Gui Zhi aka Cinnamon

Gui Zhi


Alternate names:                                                                              
Pharmaceutical: Ramulus Cinnamomi Cassiae
Botanical: Cinnamomum Cassia
Japanese: keishi
Korean: kyeji
Common:  cinnamon twig

The practice of Traditional Chinese medicine incorporates the use of many herbs and plants.  Gui Zhi, also known as cinnamon, is used frequently in Chinese herbal medicine. It is pungent and sweet in flavor and warm in nature.   It may be used for some types of cold or flu, arthritis, and digestive issues.  Also, it is often used for menstrual irregularities and cramps, water retention and poor circulation.  Read more in an article from Acupuncture Today.

Cinnamon is one of the world’s most popular spices. It is also one of the oldest herbal medicines: some Chinese texts have mentioned its use in herbal remedies more than 4,000 years ago.

Cinnamon comes from the cinnamon tree, which grows in tropical areas, including parties of India, China, Madagascar, Brazil and the Caribbean. The tree’s inner bark and essential oil are used to make herbal products. Pieces of the bark may be sold individually, or the bark may be crushed and sold in a powdered form.

The medicinal effects of cinnamon are attributed to terpenoids, substances found in the tree’s essential oil. Small studies conducted on AIDS patients have found that cinnamon oil as a potent anti-fungal, helping rid the body of oral candida infections. Cinnamon has also been shown to fight the bacteria that causes most ulcers. Test-tube studies have found that other substances in the essential oil, diterpenes, may help reduce allergies.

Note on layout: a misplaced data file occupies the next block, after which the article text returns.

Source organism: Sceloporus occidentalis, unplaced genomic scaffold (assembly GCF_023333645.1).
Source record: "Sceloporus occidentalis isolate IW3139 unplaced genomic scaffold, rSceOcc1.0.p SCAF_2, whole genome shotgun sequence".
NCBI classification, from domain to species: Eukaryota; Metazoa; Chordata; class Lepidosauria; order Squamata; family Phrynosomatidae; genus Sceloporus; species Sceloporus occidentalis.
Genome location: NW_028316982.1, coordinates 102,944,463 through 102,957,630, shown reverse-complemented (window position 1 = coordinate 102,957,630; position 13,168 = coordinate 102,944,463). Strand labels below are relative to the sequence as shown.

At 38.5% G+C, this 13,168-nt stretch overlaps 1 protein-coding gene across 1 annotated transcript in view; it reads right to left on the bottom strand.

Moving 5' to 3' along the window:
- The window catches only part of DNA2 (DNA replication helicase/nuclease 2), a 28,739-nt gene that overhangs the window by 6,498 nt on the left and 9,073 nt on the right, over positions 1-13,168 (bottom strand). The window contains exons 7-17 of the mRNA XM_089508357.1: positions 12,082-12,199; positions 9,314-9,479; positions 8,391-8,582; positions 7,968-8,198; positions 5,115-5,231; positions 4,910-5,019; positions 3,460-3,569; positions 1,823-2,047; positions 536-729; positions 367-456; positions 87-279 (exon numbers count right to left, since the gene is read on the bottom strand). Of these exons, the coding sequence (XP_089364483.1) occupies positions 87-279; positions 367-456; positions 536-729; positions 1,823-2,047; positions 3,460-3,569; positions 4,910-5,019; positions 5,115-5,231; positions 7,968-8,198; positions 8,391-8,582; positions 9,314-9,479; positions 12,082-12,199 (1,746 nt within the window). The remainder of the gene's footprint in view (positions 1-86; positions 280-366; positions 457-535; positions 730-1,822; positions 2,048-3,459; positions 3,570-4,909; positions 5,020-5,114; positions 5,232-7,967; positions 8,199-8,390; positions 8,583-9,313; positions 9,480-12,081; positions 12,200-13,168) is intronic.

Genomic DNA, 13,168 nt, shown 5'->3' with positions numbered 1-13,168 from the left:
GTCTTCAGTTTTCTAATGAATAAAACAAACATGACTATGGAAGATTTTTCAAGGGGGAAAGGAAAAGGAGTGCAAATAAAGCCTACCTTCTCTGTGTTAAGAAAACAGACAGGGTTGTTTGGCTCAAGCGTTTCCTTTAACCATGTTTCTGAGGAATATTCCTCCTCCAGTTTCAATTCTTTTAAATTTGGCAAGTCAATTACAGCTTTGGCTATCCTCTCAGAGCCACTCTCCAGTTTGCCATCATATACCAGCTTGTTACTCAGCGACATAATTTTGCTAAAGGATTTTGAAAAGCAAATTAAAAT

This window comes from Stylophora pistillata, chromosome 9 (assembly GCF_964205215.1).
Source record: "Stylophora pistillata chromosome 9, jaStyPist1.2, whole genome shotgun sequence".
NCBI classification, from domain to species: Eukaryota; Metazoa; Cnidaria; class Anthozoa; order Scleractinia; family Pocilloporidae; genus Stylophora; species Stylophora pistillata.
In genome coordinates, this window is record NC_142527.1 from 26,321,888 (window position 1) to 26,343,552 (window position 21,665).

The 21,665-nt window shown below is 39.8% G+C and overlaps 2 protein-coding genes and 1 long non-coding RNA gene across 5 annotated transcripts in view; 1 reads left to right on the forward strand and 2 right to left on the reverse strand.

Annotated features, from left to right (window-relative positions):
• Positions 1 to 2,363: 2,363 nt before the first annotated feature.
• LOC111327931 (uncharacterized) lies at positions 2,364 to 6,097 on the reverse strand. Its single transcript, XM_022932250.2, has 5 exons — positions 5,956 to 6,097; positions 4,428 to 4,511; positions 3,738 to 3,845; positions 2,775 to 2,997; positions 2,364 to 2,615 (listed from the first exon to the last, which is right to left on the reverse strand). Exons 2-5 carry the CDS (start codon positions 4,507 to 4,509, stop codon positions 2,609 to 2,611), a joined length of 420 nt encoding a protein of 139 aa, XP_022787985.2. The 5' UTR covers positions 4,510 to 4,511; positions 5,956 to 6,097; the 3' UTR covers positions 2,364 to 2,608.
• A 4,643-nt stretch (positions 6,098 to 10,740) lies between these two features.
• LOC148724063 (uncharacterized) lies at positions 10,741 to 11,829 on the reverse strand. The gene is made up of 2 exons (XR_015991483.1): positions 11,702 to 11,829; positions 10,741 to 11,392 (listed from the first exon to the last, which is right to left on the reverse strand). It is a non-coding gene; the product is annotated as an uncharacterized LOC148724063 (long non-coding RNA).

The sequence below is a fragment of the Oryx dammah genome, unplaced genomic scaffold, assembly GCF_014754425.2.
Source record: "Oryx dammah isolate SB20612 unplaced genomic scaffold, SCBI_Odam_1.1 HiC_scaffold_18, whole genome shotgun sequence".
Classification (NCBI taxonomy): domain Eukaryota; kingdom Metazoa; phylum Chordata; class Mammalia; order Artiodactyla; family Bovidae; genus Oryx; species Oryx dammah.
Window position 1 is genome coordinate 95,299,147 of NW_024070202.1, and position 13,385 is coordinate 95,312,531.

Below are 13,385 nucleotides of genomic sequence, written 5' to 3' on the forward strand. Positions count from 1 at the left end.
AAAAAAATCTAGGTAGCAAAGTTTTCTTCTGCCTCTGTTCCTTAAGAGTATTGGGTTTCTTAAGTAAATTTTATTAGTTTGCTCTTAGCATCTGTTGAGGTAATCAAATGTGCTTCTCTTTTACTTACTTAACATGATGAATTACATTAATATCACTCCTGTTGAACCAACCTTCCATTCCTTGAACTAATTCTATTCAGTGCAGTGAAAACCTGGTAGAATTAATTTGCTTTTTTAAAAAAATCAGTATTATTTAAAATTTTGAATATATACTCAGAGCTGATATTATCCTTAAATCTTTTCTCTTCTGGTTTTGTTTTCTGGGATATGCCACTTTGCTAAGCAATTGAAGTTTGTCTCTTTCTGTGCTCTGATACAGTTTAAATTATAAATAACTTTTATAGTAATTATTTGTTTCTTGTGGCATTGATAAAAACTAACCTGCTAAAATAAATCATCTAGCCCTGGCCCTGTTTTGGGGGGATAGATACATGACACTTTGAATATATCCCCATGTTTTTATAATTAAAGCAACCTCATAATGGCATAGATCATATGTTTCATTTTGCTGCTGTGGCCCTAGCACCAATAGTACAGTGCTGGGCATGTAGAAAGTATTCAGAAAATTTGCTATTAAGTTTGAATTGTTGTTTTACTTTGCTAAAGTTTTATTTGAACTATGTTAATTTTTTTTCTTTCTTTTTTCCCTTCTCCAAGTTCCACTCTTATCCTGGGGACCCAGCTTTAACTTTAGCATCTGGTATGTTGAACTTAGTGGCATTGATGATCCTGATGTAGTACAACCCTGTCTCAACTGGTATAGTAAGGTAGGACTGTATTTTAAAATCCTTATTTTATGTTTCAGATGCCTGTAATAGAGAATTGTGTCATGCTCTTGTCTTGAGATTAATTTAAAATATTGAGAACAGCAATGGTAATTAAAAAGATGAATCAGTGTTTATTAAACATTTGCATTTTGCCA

• Akira T, Tanaka S, Tabata M. Pharmacological studies on the antiulcerogenic activity of Chinese cinnamon. Planta Med 1986;(6):440.
  • Azumi S, Tanimura A, Tanamoto K. A novel inhibitor of bacterial endotoxin derived from cinnamon bark. Biochem Biophys Res Commun 1997;234:506—10.
  • Blumenthal M, Busse WR, Goldberg A, et al. (eds) The Complete Commission E Monographs: Therapeutic Guide to Herbal Medicines. Boston, MA: Integrative Medicine Communications, 1998, pp. 110—1.
  • Leung AY, Foster S. Encyclopedia of Common Natural Ingredients Used in Foods, Drugs, and Cosmetics, 2nd ed. New York: John Wiley & Sons, 1996, pp. 168—70.
  • Quale JM, Landman D, Zaman MM, et al. In vitro activity of cinnamomum zeylanicum against azole resistant and sensitive candida species and a pilot study of cinnamon for oral candidiasis. Am J Chin Med 1996;24:103—9.

Leave a Reply